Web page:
Legal Release: Court Orders Oral Argument On Two Significant Motions Brought by Jonathan Pollard

J4JP Release - August 20, 2003

Chief Judge Thomas F. Hogan of the United States District Court for the District of Columbia has issued an order directing the parties to appear in court on September 2, 2003 to argue two long-pending motions brought by Jonathan Pollard. Although Mr. Pollard will be present, the proceeding is neither a trial nor an appeal. It is an oral argument by counsel on issues of law.

One motion, pending since August 16, 2001*, asks the Court to modify a prior order and allow Mr. Pollard's security-cleared defense counsel, Eliot Lauer and Jacques Semmelman of Curtis, Mallet-Prevost, Colt & Mosle LLP, to read the classified portions of five documents filed with the sentencing judge shortly before Mr. Pollard was sentenced to life in prison on March 4, 1987. The Department of Justice has refused to allow Mr. Pollard's counsel access to these documents, claiming they have no "need to know" what is in the documents. If the motion is successful, Messrs. Lauer and Semmelman will be permitted to see the documents.

The other motion, pending since October 5, 2001**, asks the Court to reconsider an earlier order denying Mr. Pollard's Motion for Resentencing purely on procedural grounds. The Court had never reached the merits of Mr. Pollard's constitutional claim that his life sentence was the result of severe government misconduct that went unchecked by an ineffective defense counsel. The Court had ruled that the claim was barred by the statute of limitations, based upon a 1996 statute that created a one-year window for prisoners to bring constitutional challenges to their incarceration. The Court had also ruled that Mr. Pollard had not shown "cause" for his failure to assert this claim in a habeas corpus proceeding instituted in 1990 with different counsel.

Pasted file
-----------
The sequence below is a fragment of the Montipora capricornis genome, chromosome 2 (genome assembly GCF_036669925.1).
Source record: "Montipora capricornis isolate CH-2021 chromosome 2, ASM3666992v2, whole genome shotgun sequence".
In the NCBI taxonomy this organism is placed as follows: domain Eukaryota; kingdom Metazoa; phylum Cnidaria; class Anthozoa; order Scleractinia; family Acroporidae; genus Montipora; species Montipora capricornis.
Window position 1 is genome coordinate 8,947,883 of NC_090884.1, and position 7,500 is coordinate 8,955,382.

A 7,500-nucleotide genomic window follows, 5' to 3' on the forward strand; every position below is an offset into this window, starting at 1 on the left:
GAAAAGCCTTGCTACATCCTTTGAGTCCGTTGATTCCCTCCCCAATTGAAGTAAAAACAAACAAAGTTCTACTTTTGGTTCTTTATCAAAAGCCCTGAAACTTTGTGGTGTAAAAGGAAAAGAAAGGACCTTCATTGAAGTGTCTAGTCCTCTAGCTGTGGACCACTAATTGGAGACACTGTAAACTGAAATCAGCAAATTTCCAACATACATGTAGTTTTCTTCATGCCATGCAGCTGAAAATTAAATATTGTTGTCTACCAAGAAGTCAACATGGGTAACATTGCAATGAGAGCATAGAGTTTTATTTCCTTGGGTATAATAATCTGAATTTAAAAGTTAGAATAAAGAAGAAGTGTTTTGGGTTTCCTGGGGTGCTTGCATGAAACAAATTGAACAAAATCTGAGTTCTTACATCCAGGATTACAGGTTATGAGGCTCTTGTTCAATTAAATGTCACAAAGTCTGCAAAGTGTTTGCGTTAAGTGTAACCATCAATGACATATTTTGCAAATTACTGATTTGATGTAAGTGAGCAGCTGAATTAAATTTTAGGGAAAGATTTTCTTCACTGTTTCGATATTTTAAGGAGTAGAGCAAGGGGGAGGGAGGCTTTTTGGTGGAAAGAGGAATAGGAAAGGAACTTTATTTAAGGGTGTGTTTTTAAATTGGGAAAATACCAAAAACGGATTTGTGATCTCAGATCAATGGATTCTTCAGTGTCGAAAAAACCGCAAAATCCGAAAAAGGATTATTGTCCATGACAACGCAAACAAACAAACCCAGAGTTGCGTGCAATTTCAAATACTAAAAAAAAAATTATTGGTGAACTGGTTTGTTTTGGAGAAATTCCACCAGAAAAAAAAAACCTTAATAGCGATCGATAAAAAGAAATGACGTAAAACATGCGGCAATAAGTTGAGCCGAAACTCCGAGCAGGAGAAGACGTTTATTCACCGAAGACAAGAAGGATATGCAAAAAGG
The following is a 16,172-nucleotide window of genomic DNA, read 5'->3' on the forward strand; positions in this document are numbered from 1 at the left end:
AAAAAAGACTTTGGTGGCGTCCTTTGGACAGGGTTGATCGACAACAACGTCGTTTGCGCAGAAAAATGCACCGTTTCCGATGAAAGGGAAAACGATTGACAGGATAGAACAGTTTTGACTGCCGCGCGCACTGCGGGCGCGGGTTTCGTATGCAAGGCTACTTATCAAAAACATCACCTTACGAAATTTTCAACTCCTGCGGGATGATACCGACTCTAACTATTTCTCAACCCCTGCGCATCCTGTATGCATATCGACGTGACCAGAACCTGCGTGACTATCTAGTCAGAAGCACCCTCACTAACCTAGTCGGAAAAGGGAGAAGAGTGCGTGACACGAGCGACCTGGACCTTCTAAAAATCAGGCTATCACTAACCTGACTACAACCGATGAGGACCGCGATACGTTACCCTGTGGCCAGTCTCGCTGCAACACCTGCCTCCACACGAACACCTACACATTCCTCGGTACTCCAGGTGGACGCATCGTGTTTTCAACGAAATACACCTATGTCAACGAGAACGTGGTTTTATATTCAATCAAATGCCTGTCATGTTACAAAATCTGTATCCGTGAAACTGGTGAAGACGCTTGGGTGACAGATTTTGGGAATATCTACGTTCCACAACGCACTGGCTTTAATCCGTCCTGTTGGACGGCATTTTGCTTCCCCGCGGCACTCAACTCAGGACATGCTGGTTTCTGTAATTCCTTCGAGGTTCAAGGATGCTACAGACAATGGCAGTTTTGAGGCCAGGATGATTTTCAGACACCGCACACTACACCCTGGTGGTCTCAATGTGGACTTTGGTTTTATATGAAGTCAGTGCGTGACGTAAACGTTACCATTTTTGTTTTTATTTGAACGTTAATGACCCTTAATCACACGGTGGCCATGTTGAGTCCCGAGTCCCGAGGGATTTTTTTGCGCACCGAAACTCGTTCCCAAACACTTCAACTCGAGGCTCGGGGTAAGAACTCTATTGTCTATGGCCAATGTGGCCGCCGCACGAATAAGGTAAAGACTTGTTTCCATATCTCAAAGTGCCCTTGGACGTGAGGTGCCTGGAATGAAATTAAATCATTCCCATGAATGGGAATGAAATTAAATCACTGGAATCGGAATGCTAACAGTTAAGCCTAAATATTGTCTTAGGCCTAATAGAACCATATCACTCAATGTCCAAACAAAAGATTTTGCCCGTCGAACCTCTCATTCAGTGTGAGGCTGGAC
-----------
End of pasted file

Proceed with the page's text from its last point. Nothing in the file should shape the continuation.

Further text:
The motion for reconsideration asks the Court to conduct an evidentiary hearing on five key issues of fact summarily decided without any evidentiary hearing. The motion urges the Court to reconsider those determinations, all of which necessitate a hearing for proper findings of fact, and some of which are unsupported by any evidence whatsoever.

In support of the motion for reconsideration, Hon. George N. Leighton, a former United States District Judge, has submitted a sworn 37-page declaration that painstakingly analyzes the prior decision and identifies numerous flaws.

In the alternative, the motion for reconsideration asks the court to issue a Certificate of Appealability so that the Court's ruling can be brought to the Court of Appeals for review.

If the motion is successful, the Court will set the matter down for an evidentiary hearing on the statute of limitations and "cause" issues, or will issue a Certificate of Appealability so that these issues may be presented to the Court of Appeals.

J4JP Notes on Motions Asterisked Above

*Originally filed September 20, 2000 - see:

**Originally filed December 6, 2000 - see:

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